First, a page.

“Your sentimentality about weather is adorable, but don’t get too excited. I’m still wondering how I’m going to write six thousand words on snowmen.”
In 1933, Vera Ray finished her night shift at the Olympic Hotel and stepped out into an unexpected May snowstorm. Arriving home, she found her three-year-old son Daniel missing – and his teddy bear lying in the snow. Nearly eighty years later, another May blizzard sets reporter and newly bereaved mother Claire an assignment. Can she find out what happened to Daniel all those years before?
There’s a small taste of mystery here, with a break-in and an inconclusive coroner’s verdict, but mostly this is an investigation in the context of a marriage in trouble, interspersed with moments from the past to keep the reader interested if not better informed than our sleuthing protagonist. High society is under the microscope, as is Depression-era poverty and life as a single mother in the 30’s.
Vera is a lovely character – determined, loving, resolute; and broken by the disappearance of her son. Claire is charmingly fallible and ill-at-ease in her husband’s social circle. Top marks go to the best friends – Caroline and Abby are both no-nonsense, fun-loving and capable of spurring both the more demure heroines into a bit of action when necessary.
The novel is very firmly set in Seattle – I’ve never been, but I felt well grounded there. And now I know that Pike Place is a market and not just a Starbucks brand! There was some beautiful writing about Puget Sound and Bainbridge Island, and I’d be keen to see some of the places in the book if I ever make it to Seattle.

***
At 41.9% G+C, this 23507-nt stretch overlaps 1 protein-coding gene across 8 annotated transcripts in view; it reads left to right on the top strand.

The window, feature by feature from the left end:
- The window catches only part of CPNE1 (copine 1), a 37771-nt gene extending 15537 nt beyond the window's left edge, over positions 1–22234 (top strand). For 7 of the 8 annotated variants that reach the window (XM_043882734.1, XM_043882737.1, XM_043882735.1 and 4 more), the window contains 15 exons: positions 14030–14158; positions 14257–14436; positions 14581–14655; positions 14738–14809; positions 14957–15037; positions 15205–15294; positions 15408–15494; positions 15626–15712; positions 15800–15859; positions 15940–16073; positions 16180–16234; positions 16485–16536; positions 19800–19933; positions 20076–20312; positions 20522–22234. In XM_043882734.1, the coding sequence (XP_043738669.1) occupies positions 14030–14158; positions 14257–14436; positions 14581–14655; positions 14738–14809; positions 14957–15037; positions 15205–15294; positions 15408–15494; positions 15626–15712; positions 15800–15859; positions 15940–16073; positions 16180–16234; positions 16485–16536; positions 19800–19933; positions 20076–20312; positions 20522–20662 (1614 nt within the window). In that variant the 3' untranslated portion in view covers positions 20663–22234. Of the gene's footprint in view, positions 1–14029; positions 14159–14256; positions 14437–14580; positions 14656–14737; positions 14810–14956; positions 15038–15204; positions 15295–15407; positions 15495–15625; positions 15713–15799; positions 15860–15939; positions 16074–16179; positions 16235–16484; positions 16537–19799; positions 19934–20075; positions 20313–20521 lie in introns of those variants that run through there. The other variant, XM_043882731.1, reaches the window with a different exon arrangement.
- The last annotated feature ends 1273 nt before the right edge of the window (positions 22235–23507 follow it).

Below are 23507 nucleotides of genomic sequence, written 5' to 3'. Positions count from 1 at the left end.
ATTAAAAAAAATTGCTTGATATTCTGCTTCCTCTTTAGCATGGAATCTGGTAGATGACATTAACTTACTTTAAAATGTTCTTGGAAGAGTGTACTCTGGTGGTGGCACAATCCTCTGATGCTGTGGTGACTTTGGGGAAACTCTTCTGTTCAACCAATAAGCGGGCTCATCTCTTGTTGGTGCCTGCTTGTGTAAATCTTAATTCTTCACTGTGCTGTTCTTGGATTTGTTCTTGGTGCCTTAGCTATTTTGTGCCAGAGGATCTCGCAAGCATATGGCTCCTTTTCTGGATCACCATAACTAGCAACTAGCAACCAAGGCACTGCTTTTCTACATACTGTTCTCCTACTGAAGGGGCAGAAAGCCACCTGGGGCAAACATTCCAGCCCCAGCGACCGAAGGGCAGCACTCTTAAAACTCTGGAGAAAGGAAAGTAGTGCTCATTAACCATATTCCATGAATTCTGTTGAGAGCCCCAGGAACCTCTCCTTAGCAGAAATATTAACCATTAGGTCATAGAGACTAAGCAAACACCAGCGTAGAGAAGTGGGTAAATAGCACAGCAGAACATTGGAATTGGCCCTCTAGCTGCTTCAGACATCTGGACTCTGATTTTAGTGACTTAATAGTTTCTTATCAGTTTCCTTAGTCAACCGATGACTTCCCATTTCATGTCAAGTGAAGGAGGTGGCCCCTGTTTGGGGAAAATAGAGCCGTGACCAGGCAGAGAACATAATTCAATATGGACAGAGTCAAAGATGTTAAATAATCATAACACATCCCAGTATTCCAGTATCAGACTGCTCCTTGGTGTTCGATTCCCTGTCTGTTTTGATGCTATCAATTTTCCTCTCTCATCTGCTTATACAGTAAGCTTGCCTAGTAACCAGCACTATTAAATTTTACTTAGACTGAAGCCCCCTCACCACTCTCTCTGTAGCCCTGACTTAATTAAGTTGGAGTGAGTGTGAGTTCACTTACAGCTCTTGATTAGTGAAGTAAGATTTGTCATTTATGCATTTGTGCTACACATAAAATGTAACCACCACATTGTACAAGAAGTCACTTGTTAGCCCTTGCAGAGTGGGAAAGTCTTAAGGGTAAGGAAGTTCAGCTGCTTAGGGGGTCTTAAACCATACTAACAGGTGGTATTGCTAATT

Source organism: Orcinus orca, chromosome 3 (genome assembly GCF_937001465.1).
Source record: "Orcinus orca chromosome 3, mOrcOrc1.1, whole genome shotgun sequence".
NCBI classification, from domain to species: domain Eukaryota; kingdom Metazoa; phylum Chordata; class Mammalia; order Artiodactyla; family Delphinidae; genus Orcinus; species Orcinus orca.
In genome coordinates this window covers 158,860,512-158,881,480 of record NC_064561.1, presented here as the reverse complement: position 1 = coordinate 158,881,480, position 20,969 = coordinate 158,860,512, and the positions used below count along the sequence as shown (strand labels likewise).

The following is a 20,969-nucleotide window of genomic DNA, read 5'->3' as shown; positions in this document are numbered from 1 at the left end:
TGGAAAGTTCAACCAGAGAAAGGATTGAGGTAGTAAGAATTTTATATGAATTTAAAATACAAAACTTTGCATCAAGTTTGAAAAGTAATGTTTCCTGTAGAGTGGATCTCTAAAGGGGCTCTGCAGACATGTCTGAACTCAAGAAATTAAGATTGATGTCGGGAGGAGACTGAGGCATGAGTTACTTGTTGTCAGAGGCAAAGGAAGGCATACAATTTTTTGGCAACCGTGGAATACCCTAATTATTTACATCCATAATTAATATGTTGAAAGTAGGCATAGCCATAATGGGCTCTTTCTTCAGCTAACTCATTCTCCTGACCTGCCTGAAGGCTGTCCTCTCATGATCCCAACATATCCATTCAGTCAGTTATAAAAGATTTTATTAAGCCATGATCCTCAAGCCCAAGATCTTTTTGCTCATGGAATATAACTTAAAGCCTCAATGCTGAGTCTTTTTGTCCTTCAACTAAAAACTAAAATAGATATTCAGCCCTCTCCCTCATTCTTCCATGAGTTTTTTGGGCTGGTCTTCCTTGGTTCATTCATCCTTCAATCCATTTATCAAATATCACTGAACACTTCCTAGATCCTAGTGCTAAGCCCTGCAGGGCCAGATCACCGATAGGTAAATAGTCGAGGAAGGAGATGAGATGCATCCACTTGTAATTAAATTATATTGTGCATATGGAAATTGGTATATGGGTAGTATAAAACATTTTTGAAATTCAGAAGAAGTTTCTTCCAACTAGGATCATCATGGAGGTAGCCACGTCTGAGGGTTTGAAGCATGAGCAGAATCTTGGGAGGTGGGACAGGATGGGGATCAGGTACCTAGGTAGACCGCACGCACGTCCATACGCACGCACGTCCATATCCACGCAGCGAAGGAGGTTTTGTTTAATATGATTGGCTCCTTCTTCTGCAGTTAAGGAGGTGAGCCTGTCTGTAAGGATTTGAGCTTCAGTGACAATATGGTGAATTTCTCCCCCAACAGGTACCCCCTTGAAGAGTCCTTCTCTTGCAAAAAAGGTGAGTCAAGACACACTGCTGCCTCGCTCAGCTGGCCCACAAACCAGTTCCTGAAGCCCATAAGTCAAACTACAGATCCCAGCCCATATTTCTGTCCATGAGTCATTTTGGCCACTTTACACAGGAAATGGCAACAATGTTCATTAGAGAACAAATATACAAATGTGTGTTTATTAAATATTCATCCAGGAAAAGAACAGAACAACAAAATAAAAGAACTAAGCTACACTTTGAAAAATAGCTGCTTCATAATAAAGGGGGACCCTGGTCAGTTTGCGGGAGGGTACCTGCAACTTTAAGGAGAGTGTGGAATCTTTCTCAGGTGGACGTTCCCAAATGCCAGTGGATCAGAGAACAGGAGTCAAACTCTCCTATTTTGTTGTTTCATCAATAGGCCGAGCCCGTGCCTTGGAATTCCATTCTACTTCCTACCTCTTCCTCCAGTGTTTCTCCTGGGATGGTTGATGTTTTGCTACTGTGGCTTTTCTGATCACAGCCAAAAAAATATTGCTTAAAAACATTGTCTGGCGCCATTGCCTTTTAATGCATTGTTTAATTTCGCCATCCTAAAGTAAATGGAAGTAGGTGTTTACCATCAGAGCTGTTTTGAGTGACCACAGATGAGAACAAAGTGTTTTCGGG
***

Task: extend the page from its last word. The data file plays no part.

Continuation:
In its structure, this really reminded me of Russian Winter which I read earlier this year and very much enjoyed – the young woman digging secrets out of the past, intertwined with the young woman several decades ago who suffered a change of fortune. If you enjoyed that, read this, and vice versa.
A few tiny criticisms:
– I felt the men were generally undercooked. Ethan has a couple of odd-but-convenient-for-the-plot changes of heart, Dominic was a bit too nice, Sven was quite an interesting character but not developed as much as he might have been.
– I was a bit fed up with Claire by the end; she had become quite selfish and self-indulgent (admittedly, she’d had a rough year).
– The unexpected ending (which was delightful) then dragged a bit, or became too sentimental as they go to the old apartment – I wanted something with a bit more snap to it.
Having said all of that, it is a beautiful book with a solid but not gruesome mystery, and a complicated protagonist. Definitely worth checking out.